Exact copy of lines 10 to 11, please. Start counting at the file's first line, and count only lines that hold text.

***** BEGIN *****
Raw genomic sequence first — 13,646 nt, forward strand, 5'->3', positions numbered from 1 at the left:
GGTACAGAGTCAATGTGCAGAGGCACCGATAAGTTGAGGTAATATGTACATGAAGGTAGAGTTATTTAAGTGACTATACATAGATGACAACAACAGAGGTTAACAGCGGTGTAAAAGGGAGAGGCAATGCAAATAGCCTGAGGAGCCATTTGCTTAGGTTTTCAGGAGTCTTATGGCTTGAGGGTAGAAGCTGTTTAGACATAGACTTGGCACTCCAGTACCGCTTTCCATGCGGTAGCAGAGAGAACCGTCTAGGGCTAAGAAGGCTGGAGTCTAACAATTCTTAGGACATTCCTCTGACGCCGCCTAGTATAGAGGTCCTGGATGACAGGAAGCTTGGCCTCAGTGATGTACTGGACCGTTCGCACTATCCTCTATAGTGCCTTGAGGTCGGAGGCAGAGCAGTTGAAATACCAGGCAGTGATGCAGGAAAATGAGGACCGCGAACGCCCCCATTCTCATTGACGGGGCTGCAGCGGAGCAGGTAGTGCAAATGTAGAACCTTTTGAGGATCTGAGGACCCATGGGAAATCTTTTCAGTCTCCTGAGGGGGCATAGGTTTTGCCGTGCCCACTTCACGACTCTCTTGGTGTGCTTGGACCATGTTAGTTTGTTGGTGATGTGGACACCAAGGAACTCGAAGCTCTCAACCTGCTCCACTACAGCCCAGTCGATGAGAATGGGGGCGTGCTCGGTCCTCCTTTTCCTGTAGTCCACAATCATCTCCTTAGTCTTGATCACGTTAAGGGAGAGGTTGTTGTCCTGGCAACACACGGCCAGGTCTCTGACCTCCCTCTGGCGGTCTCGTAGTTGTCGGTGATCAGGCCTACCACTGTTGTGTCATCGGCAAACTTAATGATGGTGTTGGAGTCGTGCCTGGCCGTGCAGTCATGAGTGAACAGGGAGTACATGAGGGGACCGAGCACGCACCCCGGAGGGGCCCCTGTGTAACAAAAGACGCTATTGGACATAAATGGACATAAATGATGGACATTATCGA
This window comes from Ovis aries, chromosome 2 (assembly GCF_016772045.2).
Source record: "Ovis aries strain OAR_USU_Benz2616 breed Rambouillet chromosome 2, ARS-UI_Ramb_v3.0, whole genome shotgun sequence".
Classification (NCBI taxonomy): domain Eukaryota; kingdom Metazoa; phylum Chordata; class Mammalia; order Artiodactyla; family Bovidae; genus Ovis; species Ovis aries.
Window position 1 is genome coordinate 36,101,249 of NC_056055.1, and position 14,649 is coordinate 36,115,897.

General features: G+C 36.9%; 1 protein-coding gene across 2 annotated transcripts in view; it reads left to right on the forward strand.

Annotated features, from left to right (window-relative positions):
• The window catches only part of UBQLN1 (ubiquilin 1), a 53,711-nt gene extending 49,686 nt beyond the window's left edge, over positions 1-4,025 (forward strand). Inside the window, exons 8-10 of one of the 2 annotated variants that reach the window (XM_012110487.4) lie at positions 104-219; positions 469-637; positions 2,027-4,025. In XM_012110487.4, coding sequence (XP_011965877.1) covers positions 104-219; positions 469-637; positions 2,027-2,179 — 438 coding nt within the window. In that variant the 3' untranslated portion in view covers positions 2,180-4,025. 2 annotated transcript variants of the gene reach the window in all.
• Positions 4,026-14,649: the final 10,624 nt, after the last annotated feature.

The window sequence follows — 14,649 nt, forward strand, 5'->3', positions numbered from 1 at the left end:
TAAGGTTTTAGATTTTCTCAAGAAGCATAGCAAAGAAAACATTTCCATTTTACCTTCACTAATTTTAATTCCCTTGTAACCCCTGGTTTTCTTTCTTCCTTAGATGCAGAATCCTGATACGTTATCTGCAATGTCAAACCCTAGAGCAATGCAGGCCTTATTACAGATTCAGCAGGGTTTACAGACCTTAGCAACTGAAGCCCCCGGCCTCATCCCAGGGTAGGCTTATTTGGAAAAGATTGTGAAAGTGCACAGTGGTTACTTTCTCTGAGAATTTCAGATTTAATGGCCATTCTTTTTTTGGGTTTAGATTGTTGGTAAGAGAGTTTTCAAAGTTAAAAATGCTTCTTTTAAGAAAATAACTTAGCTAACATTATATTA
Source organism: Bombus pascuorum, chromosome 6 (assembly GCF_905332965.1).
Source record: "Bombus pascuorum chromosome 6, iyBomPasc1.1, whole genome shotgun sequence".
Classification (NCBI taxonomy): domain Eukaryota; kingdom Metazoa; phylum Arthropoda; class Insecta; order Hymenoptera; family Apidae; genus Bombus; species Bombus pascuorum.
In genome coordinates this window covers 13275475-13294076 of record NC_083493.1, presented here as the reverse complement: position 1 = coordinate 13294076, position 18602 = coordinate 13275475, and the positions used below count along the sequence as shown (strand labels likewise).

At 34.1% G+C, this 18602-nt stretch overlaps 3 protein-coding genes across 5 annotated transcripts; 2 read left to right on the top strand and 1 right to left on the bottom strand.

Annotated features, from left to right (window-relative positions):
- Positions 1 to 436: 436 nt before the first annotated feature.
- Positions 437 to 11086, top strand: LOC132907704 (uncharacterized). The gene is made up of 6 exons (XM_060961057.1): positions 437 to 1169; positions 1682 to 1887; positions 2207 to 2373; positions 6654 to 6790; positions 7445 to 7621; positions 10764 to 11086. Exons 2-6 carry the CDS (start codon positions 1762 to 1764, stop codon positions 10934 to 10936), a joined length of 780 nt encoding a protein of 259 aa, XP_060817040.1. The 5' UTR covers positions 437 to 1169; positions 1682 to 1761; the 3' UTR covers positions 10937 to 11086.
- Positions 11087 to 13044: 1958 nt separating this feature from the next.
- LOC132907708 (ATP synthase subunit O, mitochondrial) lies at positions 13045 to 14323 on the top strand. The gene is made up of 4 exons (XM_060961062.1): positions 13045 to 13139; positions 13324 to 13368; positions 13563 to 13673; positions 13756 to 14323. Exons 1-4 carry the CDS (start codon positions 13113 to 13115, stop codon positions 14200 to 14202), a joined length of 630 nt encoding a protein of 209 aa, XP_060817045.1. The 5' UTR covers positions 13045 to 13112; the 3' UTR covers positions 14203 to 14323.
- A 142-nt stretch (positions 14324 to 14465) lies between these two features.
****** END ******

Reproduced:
• Positions 4,026-14,649: the final 10,624 nt, after the last annotated feature.

The window sequence follows — 14,649 nt, forward strand, 5'->3', positions numbered from 1 at the left end: